Fellatio (i.e. kissing and insertion of the penis into the partner’s mouth) and Cunnilingus (i.e. kissing and insertion of the tongue in to the vagina) may also be a means of HIV transmission. Saliva varies greatly in number of migrant lymphocytes and may not play much of a part in the transmission of HIV. Most authorities suggest that dry kissing is perfectly safe but that oral forms of sex may be unsafe. People with teeth or gum infections are particularly at risk. Especially if ejaculation into the mouth takes place. The possibility that teeth may accidentally break the skin of the penis is another possible risk. Since the semen of infected males has a high concentration of HIV, it is probably not a good idea to swallow semen, although it is thought that acids and enzymes in the digestive system destroy HIV.

Vaginal intercourse can transmit HIV/AIDS to either men or women. The lining of the vagina is thick and difficult for the HIV-infected lymphocytes to penetrate. In addition, the normally acidic environment of the vagina is not hospitable to lymphocytes, sperms or HIV. However, the cervix and uterus have a single layer of cells that can be easily penetrated. Semen is most likely to reach the uterus with prolonged or repeated acts of intercourse.

Uncircumcised men are more likely to become infected than those circumcised. This is because the inside covering a redundant foreskin tends to remain damp, infected with a variety of bacteria and thin, especially in the region of the frenulum which is relatively fragile. Thus, migratory lymphocytes in endo-cervical mucus secretions, although less numerous than lymphocytes in semen are provided with relatively easy access to penile lymphatics.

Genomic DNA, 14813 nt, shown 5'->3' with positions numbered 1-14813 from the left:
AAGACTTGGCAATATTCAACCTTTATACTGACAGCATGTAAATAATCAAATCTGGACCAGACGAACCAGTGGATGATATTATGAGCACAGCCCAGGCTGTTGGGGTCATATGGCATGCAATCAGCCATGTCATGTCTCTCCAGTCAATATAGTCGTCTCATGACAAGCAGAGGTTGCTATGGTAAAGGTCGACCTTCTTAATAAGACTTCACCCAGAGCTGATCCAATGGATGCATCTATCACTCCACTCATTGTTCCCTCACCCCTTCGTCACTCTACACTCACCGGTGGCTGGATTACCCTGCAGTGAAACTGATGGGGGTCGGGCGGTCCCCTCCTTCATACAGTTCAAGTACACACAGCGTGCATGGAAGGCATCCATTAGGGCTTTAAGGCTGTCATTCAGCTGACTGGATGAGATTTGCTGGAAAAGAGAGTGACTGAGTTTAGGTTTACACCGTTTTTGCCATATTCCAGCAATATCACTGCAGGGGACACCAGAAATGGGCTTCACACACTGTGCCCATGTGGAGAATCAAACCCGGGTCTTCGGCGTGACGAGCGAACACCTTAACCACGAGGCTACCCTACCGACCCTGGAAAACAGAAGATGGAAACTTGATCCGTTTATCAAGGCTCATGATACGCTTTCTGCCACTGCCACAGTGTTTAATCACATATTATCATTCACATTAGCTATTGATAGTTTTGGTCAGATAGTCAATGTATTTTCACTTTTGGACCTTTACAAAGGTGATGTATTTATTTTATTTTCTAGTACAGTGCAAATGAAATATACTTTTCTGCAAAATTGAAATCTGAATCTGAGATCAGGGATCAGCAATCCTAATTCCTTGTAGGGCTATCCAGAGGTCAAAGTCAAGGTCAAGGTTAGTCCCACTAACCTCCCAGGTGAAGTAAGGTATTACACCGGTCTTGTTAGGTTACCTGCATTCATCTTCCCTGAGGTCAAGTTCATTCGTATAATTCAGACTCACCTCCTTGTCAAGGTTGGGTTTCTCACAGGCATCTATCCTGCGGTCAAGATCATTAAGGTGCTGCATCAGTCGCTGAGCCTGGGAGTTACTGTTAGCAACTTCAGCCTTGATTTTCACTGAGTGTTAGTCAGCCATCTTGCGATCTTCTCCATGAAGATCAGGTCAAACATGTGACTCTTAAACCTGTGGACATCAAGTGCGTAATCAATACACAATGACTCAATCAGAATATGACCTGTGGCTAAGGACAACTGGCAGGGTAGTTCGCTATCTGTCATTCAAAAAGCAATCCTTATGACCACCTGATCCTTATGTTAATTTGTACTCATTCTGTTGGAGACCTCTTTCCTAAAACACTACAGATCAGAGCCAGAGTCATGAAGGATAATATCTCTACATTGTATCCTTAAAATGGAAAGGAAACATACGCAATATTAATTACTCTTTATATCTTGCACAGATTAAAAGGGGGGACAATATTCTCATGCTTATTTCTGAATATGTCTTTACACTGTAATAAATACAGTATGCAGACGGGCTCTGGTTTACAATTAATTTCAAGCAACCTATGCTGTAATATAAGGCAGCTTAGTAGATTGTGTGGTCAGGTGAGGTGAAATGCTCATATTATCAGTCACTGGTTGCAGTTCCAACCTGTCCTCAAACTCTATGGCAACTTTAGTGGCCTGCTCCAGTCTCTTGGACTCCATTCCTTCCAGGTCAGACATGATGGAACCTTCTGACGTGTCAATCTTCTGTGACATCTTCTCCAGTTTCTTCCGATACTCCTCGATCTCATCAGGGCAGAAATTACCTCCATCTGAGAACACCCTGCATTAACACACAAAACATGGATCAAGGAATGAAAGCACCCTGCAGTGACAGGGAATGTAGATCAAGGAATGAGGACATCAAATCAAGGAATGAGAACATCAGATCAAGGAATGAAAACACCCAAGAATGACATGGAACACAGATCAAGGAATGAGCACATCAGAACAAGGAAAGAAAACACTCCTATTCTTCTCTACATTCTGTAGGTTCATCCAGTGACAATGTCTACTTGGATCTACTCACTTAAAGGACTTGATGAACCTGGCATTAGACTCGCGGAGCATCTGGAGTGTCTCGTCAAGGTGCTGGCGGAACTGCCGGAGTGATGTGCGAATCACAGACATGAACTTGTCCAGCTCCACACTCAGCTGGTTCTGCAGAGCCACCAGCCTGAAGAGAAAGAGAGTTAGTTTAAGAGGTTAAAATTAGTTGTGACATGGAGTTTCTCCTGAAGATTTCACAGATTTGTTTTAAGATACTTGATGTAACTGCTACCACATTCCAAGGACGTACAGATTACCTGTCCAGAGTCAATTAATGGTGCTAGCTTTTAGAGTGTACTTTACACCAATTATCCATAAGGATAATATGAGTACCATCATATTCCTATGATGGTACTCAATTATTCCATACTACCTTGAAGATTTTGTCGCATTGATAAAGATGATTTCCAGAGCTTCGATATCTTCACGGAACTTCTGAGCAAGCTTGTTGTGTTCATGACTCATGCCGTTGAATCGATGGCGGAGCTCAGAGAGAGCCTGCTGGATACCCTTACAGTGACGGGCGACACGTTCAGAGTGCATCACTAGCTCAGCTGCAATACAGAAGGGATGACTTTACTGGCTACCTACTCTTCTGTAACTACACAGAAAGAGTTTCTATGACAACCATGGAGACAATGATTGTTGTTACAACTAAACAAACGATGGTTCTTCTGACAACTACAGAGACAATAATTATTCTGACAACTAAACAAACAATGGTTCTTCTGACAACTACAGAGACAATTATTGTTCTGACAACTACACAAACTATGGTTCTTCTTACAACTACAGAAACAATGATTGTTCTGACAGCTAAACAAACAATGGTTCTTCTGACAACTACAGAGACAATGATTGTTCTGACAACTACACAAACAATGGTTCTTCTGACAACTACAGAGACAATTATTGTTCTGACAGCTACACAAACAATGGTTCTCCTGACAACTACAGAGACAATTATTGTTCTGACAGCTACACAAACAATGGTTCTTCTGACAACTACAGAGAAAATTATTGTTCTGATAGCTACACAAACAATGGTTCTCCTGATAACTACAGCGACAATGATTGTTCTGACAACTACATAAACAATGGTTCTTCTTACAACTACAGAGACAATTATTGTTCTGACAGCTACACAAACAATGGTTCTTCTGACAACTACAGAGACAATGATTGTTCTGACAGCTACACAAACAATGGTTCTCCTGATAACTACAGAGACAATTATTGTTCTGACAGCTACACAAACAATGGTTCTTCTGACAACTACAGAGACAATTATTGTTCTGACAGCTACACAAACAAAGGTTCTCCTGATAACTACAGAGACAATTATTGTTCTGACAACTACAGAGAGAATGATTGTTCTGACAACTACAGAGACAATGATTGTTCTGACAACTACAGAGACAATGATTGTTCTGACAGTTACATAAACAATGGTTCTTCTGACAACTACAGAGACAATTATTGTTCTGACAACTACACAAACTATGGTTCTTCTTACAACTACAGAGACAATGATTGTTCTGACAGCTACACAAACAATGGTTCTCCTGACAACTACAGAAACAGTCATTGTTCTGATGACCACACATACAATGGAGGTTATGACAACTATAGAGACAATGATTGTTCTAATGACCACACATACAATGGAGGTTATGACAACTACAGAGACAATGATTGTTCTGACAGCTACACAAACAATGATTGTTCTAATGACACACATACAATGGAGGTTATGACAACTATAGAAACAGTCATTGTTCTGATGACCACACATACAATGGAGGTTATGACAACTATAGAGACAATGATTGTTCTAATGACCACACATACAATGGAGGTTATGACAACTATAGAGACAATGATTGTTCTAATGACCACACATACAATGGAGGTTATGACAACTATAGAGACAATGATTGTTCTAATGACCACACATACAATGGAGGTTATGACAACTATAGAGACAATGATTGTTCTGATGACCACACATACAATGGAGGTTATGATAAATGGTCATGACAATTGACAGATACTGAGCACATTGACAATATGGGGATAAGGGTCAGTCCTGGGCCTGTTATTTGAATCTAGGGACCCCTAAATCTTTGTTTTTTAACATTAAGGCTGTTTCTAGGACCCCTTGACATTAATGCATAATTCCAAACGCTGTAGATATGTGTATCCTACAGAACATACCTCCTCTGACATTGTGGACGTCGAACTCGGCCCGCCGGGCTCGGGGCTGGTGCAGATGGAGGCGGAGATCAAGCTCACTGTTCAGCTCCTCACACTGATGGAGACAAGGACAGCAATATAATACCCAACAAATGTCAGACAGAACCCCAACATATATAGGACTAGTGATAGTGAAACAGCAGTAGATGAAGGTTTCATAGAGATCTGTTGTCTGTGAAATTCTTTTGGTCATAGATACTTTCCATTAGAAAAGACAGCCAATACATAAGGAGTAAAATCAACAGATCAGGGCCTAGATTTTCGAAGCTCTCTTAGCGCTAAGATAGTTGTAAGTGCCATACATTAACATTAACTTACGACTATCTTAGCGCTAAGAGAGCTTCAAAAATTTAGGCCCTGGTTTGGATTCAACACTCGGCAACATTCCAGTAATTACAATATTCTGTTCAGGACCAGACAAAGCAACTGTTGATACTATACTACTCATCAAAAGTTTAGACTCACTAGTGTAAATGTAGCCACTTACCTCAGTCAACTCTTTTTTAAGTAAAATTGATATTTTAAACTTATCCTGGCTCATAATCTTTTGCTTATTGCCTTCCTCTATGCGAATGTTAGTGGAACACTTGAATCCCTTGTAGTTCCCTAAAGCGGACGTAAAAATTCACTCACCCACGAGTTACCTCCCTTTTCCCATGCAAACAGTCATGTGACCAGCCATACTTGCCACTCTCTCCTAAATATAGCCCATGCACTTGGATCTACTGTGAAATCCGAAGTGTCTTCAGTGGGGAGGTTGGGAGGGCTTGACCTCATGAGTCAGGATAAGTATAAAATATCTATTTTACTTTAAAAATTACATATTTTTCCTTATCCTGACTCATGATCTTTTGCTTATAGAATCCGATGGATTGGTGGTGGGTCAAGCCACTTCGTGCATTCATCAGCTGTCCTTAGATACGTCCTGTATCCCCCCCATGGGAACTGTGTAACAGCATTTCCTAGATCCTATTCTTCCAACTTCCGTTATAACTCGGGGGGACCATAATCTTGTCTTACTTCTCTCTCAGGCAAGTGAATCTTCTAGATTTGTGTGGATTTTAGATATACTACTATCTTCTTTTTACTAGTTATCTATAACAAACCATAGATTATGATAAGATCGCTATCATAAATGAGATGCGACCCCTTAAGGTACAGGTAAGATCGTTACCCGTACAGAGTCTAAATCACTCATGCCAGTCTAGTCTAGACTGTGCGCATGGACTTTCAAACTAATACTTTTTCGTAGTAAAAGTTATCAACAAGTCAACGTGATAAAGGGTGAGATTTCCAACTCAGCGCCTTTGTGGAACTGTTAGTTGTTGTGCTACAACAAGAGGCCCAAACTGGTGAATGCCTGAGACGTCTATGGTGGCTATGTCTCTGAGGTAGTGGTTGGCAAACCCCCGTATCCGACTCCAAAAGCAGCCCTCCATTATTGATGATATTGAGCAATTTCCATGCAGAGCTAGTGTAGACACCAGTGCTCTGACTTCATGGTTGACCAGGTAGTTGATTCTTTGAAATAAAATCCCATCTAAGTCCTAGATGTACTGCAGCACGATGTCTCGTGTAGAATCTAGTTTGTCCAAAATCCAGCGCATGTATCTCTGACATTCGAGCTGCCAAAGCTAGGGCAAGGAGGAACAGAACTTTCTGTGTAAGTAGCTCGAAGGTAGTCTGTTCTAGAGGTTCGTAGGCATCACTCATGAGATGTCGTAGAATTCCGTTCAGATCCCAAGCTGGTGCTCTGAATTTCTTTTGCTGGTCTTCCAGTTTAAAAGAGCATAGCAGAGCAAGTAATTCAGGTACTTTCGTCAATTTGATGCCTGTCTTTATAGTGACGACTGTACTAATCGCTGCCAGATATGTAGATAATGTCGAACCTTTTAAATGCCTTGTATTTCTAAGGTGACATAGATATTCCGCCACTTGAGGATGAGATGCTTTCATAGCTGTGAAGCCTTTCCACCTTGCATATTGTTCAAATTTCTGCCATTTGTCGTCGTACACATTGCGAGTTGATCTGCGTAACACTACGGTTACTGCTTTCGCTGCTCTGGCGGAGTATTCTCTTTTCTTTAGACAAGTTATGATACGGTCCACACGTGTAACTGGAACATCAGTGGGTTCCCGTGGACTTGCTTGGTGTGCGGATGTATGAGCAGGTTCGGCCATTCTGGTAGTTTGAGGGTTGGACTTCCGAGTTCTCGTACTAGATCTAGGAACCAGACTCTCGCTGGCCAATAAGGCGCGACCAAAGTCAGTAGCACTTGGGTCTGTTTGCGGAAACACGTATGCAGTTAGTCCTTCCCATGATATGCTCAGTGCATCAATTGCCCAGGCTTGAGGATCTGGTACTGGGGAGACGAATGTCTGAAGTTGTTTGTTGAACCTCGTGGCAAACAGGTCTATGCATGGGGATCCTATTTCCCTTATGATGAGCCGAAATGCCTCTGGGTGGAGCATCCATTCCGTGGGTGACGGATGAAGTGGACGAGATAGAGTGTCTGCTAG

Other STIs such as herpes, Chlamydia and syphilis, all increase the risk of AIDS. For example, women who suffer from genital ulcers (caused by syphilis, chancroid and herpes) or clamydia are two or ten times more likely to become infected with HIV. STDs cause lesions and breaks in the skin, thus allowing easier access to HIV-infected lymphocytes. Genital herpes appears to be a major factor in the sexual spread of HIV. People infected with HIV give off large amounts of the virus through herpes sores when they have flare-ups. About two-thirds of HIV+ persons also carry herpes virus type 2, the genital herpes virus which is also carried by lymphocytes.

Birth control pills make women more susceptible to HIV and other cell-borne sexually transmitted infections because progesterones in the pills cause the uterine cervical opening to efface and therefore expose more single layered epithelial cells through which lymphocytes can migrate easily

HIV appears to be transmitted relatively inefficiently from mother to offspring. The mechanism of transmission to the fetus or newborn appears to happen via provirus infected lymphocytes that migrate from her through the placenta at the time of labor and birth to infect her offspring. Interestingly, it has been found that women who give birth more than four hours after their “water breaks” (rupture of the fetal membranes, the protective sac that surrounds the fetus in the womb) are nearly twice as likely to transmit HIV to their infants as compared to women who deliver within four hours of water breaks. The rate of transmission appear less for infants born via Caesarian section than born vaginally.

An HIV mother can also infect her newborn infant by breast-feeding, although the exact risk is unknown. Most likely, the transmission of HIV occurs in the early stages after birth when there is a high colostrums content in the breast milk.